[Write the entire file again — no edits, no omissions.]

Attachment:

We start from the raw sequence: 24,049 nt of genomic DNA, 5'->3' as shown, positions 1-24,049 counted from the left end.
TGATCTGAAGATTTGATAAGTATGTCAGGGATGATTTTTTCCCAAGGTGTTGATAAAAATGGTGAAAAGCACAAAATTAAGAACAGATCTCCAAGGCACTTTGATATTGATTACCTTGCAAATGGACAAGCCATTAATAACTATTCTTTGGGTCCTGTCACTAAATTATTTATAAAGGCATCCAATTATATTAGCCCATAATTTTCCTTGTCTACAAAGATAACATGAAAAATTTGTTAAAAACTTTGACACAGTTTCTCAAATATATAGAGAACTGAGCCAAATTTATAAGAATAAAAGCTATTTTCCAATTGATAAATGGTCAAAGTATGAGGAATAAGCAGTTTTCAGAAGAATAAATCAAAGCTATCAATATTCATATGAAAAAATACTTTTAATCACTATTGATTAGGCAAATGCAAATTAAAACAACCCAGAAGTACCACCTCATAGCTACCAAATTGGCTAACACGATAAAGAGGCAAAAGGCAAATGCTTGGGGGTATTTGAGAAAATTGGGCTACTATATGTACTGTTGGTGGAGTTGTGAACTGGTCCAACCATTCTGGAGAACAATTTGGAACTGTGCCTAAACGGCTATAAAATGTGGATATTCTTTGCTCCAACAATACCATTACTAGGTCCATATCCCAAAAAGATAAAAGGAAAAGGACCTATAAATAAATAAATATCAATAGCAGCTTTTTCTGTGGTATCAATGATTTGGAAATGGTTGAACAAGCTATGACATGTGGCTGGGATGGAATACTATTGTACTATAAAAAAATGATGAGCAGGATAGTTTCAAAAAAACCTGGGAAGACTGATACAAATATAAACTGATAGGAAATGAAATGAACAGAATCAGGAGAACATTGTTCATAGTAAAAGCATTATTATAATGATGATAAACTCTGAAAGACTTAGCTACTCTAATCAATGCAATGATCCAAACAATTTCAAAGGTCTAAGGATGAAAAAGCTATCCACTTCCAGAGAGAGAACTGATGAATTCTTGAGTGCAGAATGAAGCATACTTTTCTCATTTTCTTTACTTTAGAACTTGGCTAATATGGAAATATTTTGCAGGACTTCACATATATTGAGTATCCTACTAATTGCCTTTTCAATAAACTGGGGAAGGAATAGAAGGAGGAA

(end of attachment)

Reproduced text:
We start from the raw sequence: 24,049 nt of genomic DNA, 5'->3' as shown, positions 1-24,049 counted from the left end.
TGATCTGAAGATTTGATAAGTATGTCAGGGATGATTTTTTCCCAAGGTGTTGATAAAAATGGTGAAAAGCACAAAATTAAGAACAGATCTCCAAGGCACTTTGATATTGATTACCTTGCAAATGGACAAGCCATTAATAACTATTCTTTGGGTCCTGTCACTAAATTATTTATAAAGGCATCCAATTATATTAGCCCATAATTTTCCTTGTCTACAAAGATAACATGAAAAATTTGTTAAAAACTTTGACACAGTTTCTCAAATATATAGAGAACTGAGCCAAATTTATAAGAATAAAAGCTATTTTCCAATTGATAAATGGTCAAAGTATGAGGAATAAGCAGTTTTCAGAAGAATAAATCAAAGCTATCAATATTCATATGAAAAAATACTTTTAATCACTATTGATTAGGCAAATGCAAATTAAAACAACCCAGAAGTACCACCTCATAGCTACCAAATTGGCTAACACGATAAAGAGGCAAAAGGCAAATGCTTGGGGGTATTTGAGAAAATTGGGCTACTATATGTACTGTTGGTGGAGTTGTGAACTGGTCCAACCATTCTGGAGAACAATTTGGAACTGTGCCTAAACGGCTATAAAATGTGGATATTCTTTGCTCCAACAATACCATTACTAGGTCCATATCCCAAAAAGATAAAAGGAAAAGGACCTATAAATAAATAAATATCAATAGCAGCTTTTTCTGTGGTATCAATGATTTGGAAATGGTTGAACAAGCTATGACATGTGGCTGGGATGGAATACTATTGTACTATAAAAAAATGATGAGCAGGATAGTTTCAAAAAAACCTGGGAAGACTGATACAAATATAAACTGATAGGAAATGAAATGAACAGAATCAGGAGAACATTGTTCATAGTAAAAGCATTATTATAATGATGATAAACTCTGAAAGACTTAGCTACTCTAATCAATGCAATGATCCAAACAATTTCAAAGGTCTAAGGATGAAAAAGCTATCCACTTCCAGAGAGAGAACTGATGAATTCTTGAGTGCAGAATGAAGCATACTTTTCTCATTTTCTTTACTTTAGAACTTGGCTAATATGGAAATATTTTGCAGGACTTCACATATATTGAGTATCCTACTAATTGCCTTTTCAATAAACTGGGGAAGGAATAGAAGGAGGAA